Both Navigator and Explorer have a small picture in the upper right hand corner of the browser. When this image is animated， it means that your browser software， known as a client， is accessing data from a remote computer， called a server. The server can be located across town or on another continent. Your browser downloads these remote files to your computer， then displays them on your screen. The speed of this process depends a number of factors： your modem speed， your Internet service provider's modem speed， the size of the files you are downloading， how busy the server is and the traffic on the Internet.
The Status Bar (状态栏)
At the bottom of the web browser you'll find a window known as a status bar. You can watch the progress of web page transactions， such as the address of the site you are contacting， whether the host computer has been contacted and the size of the files to be downloaded.
The Scroll Bar (滚动条)
The vertical bar to the right of the browser lets you scroll a down and up a long web page. You can do this by placing your arrow cursor on the up or down arrows and holding down your left mouse key. You can also place the arrow on the slider control， hold down the left mouse key and drag the slider.
If a web page is too wide to fit your screen， a horizontal scroll bar will appear at the bottom on your browser window. This scroll bar works the same way.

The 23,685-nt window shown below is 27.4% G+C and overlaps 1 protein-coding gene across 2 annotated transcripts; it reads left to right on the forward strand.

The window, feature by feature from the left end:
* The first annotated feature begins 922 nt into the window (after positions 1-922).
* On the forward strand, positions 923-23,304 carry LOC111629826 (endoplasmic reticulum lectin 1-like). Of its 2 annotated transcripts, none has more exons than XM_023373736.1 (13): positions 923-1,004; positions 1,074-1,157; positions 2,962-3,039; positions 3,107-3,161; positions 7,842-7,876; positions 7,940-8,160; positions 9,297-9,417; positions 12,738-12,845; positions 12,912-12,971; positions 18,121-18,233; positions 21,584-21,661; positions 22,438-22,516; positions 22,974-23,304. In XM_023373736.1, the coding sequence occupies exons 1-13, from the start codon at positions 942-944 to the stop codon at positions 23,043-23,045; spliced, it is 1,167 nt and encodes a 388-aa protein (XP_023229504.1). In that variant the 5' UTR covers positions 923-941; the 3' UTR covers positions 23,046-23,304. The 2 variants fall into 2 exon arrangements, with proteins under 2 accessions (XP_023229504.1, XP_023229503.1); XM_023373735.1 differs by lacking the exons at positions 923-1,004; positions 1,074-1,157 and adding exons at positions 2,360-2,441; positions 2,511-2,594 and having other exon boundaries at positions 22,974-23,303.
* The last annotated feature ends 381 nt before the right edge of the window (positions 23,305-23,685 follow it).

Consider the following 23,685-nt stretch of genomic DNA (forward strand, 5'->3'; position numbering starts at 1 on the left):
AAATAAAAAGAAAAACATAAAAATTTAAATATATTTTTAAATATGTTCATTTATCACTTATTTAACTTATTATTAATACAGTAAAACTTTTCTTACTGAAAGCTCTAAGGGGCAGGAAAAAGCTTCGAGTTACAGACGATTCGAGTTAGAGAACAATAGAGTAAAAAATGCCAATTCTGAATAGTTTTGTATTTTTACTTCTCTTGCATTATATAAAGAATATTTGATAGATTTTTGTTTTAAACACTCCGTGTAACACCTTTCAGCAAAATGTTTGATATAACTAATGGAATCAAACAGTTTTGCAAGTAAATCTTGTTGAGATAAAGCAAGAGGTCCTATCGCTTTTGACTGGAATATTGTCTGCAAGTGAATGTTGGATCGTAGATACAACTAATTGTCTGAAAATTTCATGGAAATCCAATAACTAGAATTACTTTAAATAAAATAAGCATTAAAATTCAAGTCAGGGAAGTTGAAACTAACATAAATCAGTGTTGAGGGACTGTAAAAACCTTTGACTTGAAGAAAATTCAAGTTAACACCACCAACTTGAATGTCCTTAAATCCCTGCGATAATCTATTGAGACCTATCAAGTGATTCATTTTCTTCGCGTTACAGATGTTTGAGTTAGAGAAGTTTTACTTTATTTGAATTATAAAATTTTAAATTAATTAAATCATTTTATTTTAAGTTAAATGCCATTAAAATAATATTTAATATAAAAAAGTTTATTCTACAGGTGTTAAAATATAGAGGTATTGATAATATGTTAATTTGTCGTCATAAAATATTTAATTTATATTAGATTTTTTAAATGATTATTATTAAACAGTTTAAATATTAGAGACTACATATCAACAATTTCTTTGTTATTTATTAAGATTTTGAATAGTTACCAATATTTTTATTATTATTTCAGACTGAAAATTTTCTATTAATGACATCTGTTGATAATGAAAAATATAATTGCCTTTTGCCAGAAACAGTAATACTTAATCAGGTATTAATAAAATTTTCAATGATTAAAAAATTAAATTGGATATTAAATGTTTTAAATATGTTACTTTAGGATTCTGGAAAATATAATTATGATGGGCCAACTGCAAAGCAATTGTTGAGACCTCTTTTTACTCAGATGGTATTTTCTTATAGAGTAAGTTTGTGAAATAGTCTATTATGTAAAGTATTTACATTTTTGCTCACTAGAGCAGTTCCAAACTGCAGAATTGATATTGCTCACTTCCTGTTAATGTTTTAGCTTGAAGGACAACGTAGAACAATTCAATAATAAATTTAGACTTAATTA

Some Browser Tricks
As with most software， there is more than one way to accomplish a task. Here are a few other features to help you navigate：
As you hop from page to page and website to website， your browser remembers where you've been. With Navigator， select History from the drop-down list under the Communicator menu. With Internet Explorer， click the History button on the toolbar. There you'll find a history of all the web pages you have visited during a specified period of time. To revisit a page， just click on the address.
Another way move between pages with Navigator is by clicking the right mouse button. A pop-up menu will appear and you can choose to move forward or back.
Speed Up Downloads
While text downloads quickly， images can really slow things down. There are two ways to speed things up.
Since text appears first， after it loads， click the STOP button. The images won't appear， but should you want to look at an image， use the right mouse button to click on the image icon， then select View Image.
You can view websites in text-only mode by turning off the auto-loading of images function under the Options menu.
One final word of advice： Your web browser is your gateway to the Internet. Take the time to learn about its features. In the long run， it will save you hours of frustration.